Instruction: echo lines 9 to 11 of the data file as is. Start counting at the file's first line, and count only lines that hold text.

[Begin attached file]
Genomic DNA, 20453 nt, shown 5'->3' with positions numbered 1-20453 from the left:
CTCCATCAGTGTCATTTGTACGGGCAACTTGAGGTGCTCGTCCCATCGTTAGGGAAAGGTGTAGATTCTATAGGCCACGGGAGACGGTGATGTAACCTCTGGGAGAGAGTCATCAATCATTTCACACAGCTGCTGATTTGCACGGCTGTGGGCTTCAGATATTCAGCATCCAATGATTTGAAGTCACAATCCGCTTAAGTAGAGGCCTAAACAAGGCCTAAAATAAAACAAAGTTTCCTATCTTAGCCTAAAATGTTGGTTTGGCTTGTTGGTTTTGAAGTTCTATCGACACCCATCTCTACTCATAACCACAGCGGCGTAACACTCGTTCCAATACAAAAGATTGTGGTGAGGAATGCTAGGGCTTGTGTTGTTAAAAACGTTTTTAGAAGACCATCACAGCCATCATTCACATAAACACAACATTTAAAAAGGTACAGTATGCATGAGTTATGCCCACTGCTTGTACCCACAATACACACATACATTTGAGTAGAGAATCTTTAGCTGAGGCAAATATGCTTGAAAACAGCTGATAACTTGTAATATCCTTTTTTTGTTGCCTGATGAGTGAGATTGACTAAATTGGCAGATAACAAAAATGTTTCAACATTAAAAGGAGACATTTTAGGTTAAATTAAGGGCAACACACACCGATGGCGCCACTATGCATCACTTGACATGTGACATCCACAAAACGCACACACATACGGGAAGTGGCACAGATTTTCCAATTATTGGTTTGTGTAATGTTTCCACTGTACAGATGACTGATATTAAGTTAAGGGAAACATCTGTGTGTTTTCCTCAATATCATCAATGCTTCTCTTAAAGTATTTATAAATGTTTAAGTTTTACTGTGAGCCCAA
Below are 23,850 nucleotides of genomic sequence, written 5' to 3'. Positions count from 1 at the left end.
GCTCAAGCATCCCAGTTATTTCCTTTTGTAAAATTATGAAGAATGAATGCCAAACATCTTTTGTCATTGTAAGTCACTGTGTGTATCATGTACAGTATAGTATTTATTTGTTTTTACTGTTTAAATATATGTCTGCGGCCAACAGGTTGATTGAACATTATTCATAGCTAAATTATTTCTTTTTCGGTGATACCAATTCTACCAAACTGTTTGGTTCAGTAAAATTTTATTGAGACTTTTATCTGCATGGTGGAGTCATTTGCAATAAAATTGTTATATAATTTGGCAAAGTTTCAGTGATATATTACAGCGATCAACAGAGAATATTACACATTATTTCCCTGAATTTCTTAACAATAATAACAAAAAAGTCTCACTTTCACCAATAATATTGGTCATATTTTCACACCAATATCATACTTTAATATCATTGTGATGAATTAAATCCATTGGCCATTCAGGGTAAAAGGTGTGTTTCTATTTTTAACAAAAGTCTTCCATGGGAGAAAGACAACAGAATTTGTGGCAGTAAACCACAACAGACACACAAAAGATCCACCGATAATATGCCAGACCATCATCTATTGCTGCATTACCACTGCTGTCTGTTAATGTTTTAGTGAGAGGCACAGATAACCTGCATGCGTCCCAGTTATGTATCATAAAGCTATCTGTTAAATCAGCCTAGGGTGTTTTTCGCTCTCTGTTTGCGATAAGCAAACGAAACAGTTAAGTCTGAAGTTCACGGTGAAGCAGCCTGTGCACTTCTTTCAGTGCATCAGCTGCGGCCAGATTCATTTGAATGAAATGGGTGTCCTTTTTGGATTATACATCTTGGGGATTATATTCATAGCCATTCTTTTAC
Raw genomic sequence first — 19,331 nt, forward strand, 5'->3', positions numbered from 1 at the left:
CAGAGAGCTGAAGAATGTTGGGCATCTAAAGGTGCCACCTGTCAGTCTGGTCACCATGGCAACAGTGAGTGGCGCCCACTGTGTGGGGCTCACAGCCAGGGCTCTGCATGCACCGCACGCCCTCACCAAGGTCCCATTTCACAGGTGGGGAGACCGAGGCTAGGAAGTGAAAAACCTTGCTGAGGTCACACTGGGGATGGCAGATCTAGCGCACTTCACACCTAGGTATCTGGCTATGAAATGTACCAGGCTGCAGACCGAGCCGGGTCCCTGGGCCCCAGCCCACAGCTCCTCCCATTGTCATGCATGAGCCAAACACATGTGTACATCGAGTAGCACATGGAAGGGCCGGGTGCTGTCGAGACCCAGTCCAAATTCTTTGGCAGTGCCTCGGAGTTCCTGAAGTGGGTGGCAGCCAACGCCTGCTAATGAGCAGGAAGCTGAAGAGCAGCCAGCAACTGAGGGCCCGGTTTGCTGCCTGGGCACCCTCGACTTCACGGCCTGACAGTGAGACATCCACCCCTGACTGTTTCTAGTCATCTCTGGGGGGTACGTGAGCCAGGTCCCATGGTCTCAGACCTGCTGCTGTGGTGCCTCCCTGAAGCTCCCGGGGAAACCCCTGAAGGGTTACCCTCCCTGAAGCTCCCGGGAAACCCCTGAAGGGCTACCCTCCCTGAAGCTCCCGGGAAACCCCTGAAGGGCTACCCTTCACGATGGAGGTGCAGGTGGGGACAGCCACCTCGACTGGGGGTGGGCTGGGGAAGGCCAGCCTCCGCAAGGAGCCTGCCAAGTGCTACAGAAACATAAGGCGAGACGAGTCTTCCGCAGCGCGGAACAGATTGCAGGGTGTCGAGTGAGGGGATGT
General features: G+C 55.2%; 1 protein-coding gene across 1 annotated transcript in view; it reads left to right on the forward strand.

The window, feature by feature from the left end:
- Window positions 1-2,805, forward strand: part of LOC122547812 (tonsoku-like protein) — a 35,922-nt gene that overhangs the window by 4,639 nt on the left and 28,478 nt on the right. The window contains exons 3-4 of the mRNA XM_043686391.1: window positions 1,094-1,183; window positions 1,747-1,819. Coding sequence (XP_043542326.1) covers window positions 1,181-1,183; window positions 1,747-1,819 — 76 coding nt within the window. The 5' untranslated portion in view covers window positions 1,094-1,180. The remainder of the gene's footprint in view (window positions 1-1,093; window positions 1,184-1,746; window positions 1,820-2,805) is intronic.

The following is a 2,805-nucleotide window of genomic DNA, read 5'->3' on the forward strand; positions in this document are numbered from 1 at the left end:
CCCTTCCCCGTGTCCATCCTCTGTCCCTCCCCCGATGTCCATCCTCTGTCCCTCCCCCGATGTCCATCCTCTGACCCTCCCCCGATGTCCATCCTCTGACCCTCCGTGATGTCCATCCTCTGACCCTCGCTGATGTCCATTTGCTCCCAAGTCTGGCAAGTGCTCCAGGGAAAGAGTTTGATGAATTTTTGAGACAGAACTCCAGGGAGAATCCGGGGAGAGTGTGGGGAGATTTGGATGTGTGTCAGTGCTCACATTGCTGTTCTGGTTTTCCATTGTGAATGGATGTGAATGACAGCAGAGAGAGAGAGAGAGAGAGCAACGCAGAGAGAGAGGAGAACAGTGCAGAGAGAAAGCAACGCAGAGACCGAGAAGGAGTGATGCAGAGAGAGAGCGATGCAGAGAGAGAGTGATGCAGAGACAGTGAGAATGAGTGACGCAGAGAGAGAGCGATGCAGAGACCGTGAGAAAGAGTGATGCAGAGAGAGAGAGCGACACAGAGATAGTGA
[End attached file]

- Window positions 1-2,805, forward strand: part of LOC122547812 (tonsoku-like protein) — a 35,922-nt gene that overhangs the window by 4,639 nt on the left and 28,478 nt on the right. The window contains exons 3-4 of the mRNA XM_043686391.1: window positions 1,094-1,183; window positions 1,747-1,819. Coding sequence (XP_043542326.1) covers window positions 1,181-1,183; window positions 1,747-1,819 — 76 coding nt within the window. The 5' untranslated portion in view covers window positions 1,094-1,180. The remainder of the gene's footprint in view (window positions 1-1,093; window positions 1,184-1,746; window positions 1,820-2,805) is intronic.

The following is a 2,805-nucleotide window of genomic DNA, read 5'->3' on the forward strand; positions in this document are numbered from 1 at the left end:
CCCTTCCCCGTGTCCATCCTCTGTCCCTCCCCCGATGTCCATCCTCTGTCCCTCCCCCGATGTCCATCCTCTGACCCTCCCCCGATGTCCATCCTCTGACCCTCCGTGATGTCCATCCTCTGACCCTCGCTGATGTCCATTTGCTCCCAAGTCTGGCAAGTGCTCCAGGGAAAGAGTTTGATGAATTTTTGAGACAGAACTCCAGGGAGAATCCGGGGAGAGTGTGGGGAGATTTGGATGTGTGTCAGTGCTCACATTGCTGTTCTGGTTTTCCATTGTGAATGGATGTGAATGACAGCAGAGAGAGAGAGAGAGAGAGCAACGCAGAGAGAGAGGAGAACAGTGCAGAGAGAAAGCAACGCAGAGACCGAGAAGGAGTGATGCAGAGAGAGAGCGATGCAGAGAGAGAGTGATGCAGAGACAGTGAGAATGAGTGACGCAGAGAGAGAGCGATGCAGAGACCGTGAGAAAGAGTGATGCAGAGAGAGAGAGCGACACAGAGATAGTGA